Neural network subgrid-scale models for planar turbulent premixed flames

  • Suh, Seungwon (University of Illinois at Urbana-Champaign)
  • MacArt, Jonathan (University of Notre Dame)
  • Olson, Luke (University of Illinois at Urbana-Champaign)
  • Freund, Jonathan (University of Illinois at Urbana-Champaign)

Please login to view abstract download link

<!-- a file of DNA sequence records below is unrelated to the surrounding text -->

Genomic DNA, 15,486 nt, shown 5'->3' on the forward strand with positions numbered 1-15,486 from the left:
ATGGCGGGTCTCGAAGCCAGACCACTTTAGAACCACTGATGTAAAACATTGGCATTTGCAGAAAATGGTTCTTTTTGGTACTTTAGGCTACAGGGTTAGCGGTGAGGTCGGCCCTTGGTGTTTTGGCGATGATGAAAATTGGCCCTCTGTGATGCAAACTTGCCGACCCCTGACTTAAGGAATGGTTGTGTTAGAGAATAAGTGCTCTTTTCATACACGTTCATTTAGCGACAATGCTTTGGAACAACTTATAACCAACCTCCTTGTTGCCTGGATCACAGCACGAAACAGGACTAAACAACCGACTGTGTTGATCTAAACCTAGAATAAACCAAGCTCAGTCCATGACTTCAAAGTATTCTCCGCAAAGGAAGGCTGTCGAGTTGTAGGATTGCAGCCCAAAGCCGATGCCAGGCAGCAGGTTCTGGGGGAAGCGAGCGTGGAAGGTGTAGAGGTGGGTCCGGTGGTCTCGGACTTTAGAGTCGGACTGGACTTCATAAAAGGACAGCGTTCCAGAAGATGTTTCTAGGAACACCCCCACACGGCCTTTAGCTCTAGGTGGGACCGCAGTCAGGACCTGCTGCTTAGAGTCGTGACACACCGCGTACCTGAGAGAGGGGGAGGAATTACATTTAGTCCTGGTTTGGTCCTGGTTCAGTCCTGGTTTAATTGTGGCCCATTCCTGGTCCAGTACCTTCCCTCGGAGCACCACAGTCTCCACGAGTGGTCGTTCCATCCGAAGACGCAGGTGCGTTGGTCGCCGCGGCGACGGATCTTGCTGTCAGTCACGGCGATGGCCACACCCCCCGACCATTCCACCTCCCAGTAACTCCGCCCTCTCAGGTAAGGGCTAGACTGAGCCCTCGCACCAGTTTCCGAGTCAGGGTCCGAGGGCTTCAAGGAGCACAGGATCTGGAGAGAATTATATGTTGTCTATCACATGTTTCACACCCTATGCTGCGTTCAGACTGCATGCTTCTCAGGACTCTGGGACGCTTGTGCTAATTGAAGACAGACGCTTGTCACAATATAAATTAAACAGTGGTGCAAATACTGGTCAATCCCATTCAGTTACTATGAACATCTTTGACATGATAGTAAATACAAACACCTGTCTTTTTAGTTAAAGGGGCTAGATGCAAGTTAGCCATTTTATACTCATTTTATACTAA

The focus of this work is on subgrid-scale models that leverage machine learning methods. In a conventional direct approach, training of the machine learning model attempts to reduce the mismatch between the subgrid-scale model and an accepted model (e.g., direct numerical simulation). We present an approach to expose the training process to the governing equations by using the adjoint equations. Specifically, we embed an untrained feedforward deep neural network into the governing equations and train by solving the adjoints of the governing equations, yielding end-to-end sensitivities of the flow variables with respect to the neural network parameters. This leverages the physics encoded in the governing equations, which provides greater robustness to the learned model. To illustrate, models based on the direct approach may result in unstable flow, while the embedded models are stable and capable of extrapolating on the out-of-sample scenarios that the model has not been exposed to in training [1, 2]. Moreover, the training target is distinct from the closure, thereby allowing training for any flow observable. The approach has been demonstrated for the simulation of isotropic turbulence [1] and free-shear-flow turbulence [2]; we extend it to the greater coupled-physics challenge of a turbulent reacting flow. Whereas standard large-eddy simulations of reacting flows model the turbulence and the combustion separately, our embedded approach considers them as a whole, leading to a model that takes into account their interaction. We demonstrate the approach on a planar premixed flame propagating through isotropic turbulence within the “thin reaction zone” regime, in which the well-known subgrid-scale turbulence-combustion coupling is a significant challenge to established models.